- He develops a sophisticated taxonomy of the libertarian movement in the United States;
- He describes a world in which the libertarians have taken over.
Here’s the “money quote” from the second aspect of the article, Beam as Jacob Marley introducing us to a vision of Libertarian Future:
Consider the social side of Libertopia. It’s no coincidence that most libertarians discover the philosophy as teenagers. At best, libertarianism means pursuing your own self-interest, as long as you don’t hurt anyone else. At worst, as in Ayn Rand’s teachings, it’s an explicit celebration of narcissism. “Man’s first duty is to himself,” says the young architect Howard Roark in his climactic speech in The Fountainhead. “His moral obligation is to do what he wishes.” Roark utters these words after dynamiting his own project, since his vision for the structure had been altered without his permission. The message: Never compromise. If you don’t get your way, blow things up. And there’s the problem. If everyone refused to compromise his vision, there would be no cooperation. There would be no collective responsibility. The result wouldn’t be a city on a hill. It would be a port town in Somalia. In a world of scarce resources, everyone pursuing their own self-interest would yield not Atlas Shrugged but Lord of the Flies. And even if you did somehow achieve Libertopia, you’d be surrounded by assholes.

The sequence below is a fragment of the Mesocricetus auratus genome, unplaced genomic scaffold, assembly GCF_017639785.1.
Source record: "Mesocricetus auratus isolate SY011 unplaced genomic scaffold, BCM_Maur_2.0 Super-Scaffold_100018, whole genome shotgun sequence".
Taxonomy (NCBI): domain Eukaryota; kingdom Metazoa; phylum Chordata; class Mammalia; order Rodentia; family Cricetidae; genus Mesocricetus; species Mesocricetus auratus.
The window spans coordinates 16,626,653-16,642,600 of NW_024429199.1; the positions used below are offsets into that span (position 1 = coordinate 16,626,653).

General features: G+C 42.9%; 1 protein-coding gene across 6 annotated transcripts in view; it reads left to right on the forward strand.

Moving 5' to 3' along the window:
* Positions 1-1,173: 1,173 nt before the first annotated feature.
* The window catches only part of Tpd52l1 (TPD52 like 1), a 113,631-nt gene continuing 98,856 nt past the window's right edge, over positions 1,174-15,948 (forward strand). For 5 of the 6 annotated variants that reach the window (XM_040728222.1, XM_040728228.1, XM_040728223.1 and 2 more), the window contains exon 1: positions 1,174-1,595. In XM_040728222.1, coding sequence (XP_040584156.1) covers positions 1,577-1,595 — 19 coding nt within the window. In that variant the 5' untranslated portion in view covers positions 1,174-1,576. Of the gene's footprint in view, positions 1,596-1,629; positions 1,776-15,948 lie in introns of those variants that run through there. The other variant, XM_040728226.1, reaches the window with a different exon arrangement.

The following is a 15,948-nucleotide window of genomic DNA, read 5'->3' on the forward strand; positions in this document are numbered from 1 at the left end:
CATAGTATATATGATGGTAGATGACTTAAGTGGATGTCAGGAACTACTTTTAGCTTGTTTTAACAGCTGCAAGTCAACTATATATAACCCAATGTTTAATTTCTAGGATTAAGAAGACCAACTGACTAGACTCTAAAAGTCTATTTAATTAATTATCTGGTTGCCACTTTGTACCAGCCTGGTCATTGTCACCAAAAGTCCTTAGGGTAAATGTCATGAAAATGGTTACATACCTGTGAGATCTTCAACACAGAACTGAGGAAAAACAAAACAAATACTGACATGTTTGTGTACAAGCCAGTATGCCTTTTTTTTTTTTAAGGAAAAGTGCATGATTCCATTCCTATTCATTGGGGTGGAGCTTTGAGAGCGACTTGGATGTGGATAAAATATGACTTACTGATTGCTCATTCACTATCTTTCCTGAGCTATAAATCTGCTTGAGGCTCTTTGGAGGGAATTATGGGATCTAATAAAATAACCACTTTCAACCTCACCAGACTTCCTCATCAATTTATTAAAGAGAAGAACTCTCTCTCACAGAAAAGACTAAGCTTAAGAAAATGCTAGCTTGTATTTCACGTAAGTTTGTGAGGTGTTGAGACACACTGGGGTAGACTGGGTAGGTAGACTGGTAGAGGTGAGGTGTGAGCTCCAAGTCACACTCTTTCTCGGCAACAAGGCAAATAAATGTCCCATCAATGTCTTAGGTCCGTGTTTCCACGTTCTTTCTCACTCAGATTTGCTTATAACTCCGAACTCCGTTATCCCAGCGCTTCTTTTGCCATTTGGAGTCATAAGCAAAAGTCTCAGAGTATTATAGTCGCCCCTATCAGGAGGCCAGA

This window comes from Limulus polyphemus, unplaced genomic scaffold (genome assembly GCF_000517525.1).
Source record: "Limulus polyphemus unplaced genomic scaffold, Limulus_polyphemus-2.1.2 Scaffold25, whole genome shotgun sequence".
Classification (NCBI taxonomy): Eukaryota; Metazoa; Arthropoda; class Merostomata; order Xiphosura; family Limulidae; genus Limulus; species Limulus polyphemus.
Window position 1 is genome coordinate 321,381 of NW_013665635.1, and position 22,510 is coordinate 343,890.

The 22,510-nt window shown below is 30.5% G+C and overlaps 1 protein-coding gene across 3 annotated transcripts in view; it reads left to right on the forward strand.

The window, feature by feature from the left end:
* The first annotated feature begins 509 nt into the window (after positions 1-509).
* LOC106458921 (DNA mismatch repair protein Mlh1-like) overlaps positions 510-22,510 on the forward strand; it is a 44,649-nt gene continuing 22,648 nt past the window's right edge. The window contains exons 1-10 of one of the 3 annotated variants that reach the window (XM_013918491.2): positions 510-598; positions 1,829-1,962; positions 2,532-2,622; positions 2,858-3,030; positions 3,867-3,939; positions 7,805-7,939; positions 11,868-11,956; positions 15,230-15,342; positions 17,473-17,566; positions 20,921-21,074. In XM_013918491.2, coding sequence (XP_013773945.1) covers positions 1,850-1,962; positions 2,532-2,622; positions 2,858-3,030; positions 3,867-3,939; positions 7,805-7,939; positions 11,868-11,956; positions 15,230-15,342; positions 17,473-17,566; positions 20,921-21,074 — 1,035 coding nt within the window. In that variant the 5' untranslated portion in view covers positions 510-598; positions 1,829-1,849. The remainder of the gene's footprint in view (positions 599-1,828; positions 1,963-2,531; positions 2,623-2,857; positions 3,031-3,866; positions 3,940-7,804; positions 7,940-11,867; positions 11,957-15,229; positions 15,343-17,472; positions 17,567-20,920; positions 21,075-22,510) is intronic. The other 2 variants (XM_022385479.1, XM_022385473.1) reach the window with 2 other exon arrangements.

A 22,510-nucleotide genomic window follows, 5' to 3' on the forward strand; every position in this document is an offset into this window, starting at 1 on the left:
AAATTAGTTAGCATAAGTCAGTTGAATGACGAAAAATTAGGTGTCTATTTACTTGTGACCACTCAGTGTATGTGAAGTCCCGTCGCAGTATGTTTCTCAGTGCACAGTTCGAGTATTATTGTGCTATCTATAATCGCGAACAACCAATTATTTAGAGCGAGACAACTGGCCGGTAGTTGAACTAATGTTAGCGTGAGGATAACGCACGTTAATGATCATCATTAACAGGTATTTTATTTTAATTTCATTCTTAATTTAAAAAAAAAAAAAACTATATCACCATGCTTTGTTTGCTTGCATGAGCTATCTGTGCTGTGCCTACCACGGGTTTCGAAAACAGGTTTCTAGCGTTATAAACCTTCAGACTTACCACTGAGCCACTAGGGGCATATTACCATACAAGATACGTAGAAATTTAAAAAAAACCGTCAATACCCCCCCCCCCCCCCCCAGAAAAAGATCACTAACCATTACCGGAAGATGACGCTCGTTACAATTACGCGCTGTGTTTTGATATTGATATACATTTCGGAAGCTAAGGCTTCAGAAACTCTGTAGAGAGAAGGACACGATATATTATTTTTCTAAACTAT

Sure, I read Rand as a teenager, and liked it, too. I worked at a library shelving books—it was my first job—and I remember when the head librarian, a Mrs. Christensen, saw me with a copy of The Fountainhead, she muttered, “Rand’s a goddamn Nazi.” Despite my esteem for Mrs. Christensen, her over-simplification and mis-characterization of Rand’s nutty philosophy only made it more appealing and probably prolonged my Rand-philia by at least a few weeks. It was when I got to Anthem that I finally gave up on it. I could see what she was selling, and it was scary even to the 16-year-old me.
(If you haven’t read The Fountainhead, I can save you some time.)
So, the discussion:
- Is Beam’s description of the taxonomy of Libertarianism accurate? I find his characterization of, and description of tensions within, the Tea Party especially apt.
- Is Beam’s vision of a Libertarian world plausible?
- New York Magazine on the “libertarian moment” (reason.com)